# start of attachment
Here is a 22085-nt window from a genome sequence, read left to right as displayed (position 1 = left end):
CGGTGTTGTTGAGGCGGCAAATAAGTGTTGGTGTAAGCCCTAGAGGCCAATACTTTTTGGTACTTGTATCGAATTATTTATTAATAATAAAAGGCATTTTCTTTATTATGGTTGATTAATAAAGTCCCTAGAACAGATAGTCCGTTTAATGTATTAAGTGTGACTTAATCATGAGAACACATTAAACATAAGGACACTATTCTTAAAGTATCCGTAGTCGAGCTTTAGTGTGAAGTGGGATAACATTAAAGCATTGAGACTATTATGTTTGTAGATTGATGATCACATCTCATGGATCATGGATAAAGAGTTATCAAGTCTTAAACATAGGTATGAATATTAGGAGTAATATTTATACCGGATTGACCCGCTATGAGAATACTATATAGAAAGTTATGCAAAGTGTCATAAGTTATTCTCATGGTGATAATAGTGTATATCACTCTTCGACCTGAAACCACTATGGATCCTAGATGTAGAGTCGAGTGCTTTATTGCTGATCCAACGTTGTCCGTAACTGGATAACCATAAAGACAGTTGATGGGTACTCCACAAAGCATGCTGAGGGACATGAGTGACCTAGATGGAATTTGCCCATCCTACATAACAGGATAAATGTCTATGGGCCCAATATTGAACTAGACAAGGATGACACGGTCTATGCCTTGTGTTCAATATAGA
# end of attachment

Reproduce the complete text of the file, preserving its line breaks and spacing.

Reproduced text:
Here is a 22085-nt window from a genome sequence, read left to right as displayed (position 1 = left end):
CGGTGTTGTTGAGGCGGCAAATAAGTGTTGGTGTAAGCCCTAGAGGCCAATACTTTTTGGTACTTGTATCGAATTATTTATTAATAATAAAAGGCATTTTCTTTATTATGGTTGATTAATAAAGTCCCTAGAACAGATAGTCCGTTTAATGTATTAAGTGTGACTTAATCATGAGAACACATTAAACATAAGGACACTATTCTTAAAGTATCCGTAGTCGAGCTTTAGTGTGAAGTGGGATAACATTAAAGCATTGAGACTATTATGTTTGTAGATTGATGATCACATCTCATGGATCATGGATAAAGAGTTATCAAGTCTTAAACATAGGTATGAATATTAGGAGTAATATTTATACCGGATTGACCCGCTATGAGAATACTATATAGAAAGTTATGCAAAGTGTCATAAGTTATTCTCATGGTGATAATAGTGTATATCACTCTTCGACCTGAAACCACTATGGATCCTAGATGTAGAGTCGAGTGCTTTATTGCTGATCCAACGTTGTCCGTAACTGGATAACCATAAAGACAGTTGATGGGTACTCCACAAAGCATGCTGAGGGACATGAGTGACCTAGATGGAATTTGCCCATCCTACATAACAGGATAAATGTCTATGGGCCCAATATTGAACTAGACAAGGATGACACGGTCTATGCCTTGTGTTCAATATAGA